When Junot Díaz speaks, you can hear in his voice the combination of two distinct facets — the writer’s dexterity and the immigrant’s experience — that earned him the 2008 Pulitzer Prize in fiction for his novel “The Brief Wondrous Life of Oscar Wao.”
The author and Massachusetts Institute of Technology professor gives precise and clear explanations about his specialty — the art and craft of writing.
“As an artist, your entire career, your entire way of being is predicated on making mistakes,” he recently said to an audience of Boston Day and Evening Academy (BDEA) students. “You make mistakes for a living. You take wrong turns as a form.”
Born in the Dominican Republic and raised by a big working-class family that immigrated to New Jersey, Díaz employs the same clarity — and a liberal helping of street language — in describing his tough childhood.
“My mother wanted us to be something that would mean that we wouldn’t have to work like ‘perros’ (the Spanish word for ‘dogs’) for the rest of our lives,” he said. “And when I told her I wanted to be an artist, it was just a shocker.
“Ella casi se cagó” — translation: “She almost s*** herself” — he said, provoking resounding laughter from the audience.
With his lecture, Díaz reached out to dozens of BDEA students who stayed after class to hear him at the school’s auditorium. The year-round public high school in Roxbury serves 350 students who are over-age for their grade level and at high risk of dropping out of school. Most of them have jobs or children.
BDEA senior Mercedes Castillo, who introduced Díaz to the audience, said she thinks the writer has been an inspiration to many Dominican immigrants.
“He is so blunt, so straightforward, and his writing is the same way,” said Castillo, 19, who has a 2-year-old son named Jayden. “He is very realistic about what’s really going on out there.”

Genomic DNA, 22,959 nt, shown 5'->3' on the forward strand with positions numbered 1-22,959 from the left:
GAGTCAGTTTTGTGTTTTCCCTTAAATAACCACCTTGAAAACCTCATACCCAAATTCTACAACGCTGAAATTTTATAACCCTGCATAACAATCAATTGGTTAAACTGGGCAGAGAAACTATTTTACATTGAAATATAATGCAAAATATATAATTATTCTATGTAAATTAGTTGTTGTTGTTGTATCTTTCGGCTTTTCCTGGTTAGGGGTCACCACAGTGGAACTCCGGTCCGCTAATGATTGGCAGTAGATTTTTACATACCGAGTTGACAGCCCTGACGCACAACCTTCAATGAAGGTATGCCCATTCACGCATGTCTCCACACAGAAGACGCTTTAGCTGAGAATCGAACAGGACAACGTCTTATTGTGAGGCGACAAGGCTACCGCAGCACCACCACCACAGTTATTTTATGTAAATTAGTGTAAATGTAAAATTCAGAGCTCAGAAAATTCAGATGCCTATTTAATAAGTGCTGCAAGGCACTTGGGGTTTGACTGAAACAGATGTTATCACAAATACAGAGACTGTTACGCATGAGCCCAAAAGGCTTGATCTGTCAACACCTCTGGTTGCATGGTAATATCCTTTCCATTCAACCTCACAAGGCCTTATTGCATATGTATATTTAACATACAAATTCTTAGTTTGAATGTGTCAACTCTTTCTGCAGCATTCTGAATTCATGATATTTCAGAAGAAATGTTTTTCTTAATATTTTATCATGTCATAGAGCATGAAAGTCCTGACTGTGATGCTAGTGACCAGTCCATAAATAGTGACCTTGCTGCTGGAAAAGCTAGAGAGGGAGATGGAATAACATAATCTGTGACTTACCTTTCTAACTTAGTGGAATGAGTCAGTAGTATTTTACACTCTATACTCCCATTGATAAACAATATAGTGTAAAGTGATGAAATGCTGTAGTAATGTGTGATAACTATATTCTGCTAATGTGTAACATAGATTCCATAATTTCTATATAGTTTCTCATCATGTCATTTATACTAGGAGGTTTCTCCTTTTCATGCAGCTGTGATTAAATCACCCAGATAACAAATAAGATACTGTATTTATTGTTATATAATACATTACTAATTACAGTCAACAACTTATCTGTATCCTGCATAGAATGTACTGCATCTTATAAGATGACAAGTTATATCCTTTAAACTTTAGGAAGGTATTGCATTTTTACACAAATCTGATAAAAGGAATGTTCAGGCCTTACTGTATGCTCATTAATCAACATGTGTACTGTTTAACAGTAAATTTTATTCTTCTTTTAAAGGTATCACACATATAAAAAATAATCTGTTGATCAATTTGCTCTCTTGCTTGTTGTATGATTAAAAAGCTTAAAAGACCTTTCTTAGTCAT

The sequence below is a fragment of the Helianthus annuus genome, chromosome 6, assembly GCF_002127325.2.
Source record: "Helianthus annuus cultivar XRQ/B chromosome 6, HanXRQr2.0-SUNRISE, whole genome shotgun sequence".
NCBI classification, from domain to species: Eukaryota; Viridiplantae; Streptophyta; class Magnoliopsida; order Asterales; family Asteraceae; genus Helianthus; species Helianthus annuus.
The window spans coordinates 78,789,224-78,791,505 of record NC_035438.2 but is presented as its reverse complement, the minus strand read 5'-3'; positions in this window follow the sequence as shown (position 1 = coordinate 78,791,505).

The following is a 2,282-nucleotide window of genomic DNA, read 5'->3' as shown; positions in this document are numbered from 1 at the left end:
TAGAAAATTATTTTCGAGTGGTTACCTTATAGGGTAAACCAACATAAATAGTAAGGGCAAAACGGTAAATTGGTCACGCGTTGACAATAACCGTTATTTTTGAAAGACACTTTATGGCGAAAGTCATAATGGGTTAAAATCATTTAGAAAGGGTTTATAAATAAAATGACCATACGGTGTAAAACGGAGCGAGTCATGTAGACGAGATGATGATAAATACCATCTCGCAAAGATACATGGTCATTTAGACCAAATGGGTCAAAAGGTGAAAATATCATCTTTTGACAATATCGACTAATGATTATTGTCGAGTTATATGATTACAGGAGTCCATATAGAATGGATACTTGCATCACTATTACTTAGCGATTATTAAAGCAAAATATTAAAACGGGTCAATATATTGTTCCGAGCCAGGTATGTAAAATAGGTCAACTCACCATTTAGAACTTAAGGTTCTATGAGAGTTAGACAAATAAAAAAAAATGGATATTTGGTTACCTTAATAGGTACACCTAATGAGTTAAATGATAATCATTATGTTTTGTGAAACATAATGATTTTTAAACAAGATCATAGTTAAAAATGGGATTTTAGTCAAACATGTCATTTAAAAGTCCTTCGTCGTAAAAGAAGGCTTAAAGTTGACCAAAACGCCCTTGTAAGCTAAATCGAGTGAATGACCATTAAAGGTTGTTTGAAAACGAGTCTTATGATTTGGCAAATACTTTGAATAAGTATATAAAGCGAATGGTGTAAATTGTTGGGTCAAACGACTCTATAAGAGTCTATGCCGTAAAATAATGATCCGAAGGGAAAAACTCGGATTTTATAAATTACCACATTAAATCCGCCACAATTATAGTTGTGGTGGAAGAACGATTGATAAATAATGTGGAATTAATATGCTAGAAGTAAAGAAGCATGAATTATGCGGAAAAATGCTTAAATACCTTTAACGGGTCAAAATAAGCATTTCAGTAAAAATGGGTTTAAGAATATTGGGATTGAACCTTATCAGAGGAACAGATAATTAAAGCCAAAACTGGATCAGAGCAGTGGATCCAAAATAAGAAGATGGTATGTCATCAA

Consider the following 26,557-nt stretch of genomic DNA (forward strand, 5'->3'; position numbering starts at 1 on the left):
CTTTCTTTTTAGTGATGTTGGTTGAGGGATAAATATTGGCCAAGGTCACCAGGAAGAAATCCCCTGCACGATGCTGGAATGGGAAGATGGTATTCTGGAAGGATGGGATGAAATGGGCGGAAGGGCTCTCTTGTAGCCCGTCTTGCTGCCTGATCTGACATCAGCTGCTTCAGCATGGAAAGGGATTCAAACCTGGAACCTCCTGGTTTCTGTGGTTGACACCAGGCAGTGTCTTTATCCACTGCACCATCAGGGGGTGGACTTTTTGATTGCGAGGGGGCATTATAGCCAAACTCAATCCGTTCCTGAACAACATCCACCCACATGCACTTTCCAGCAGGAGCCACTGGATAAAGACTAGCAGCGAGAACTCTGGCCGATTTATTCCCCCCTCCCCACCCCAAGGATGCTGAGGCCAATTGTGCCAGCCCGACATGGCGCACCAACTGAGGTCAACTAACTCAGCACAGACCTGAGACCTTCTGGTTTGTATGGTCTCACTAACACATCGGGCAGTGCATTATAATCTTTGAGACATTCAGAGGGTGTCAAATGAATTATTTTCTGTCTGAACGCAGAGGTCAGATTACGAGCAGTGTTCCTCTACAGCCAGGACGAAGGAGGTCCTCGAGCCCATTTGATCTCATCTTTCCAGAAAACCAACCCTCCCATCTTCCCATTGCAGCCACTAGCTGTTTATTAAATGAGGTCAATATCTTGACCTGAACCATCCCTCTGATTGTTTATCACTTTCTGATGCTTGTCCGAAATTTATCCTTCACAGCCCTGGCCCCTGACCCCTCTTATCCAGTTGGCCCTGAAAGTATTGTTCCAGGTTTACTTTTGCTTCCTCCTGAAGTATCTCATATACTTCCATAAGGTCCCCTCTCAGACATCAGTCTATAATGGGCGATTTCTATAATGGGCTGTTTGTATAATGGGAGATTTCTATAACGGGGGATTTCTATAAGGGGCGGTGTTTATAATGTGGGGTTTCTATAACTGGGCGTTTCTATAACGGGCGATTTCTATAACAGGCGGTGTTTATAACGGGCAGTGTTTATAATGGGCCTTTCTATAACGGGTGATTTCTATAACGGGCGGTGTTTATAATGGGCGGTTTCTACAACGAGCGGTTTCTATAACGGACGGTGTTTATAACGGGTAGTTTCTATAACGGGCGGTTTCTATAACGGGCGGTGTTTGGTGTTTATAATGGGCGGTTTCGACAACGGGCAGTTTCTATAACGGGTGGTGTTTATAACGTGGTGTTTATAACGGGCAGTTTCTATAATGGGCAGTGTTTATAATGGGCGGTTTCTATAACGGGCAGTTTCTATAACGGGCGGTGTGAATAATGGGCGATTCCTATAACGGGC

Castillo, who is on track to graduate from BDEA in December, is considering becoming a writer. She said Díaz’s lecture provided even more encouragement to head in that direction, noting that his success proves to other Dominicans that it is possible to overcome great challenges.
“There’s not many Dominican writers that are recognized the way he is,” said Castillo.
The third of five children, Díaz, 39, was born in the neighborhood of Villa Juana, in the Dominican capital of Santo Domingo. He lived with his mother and grandparents until he was 6, while his father worked in the United States. They were all reunited in 1974, when the family moved to Parlin, N.J. His father was a forklift operator. His mother cleaned houses.
“My family started out very poor in Santo Domingo, immigrated to the United States and remained very poor,” said Díaz. “And when you’re a kid in this kind of family, the dreams are almost all tied to your success.
“My family was like, ‘Yo, if this kid pans out, we might be able to pay the … rent,’ and that’s a lot of pressure for a young person.”
Díaz grew up, as he says, “being part-time adult.”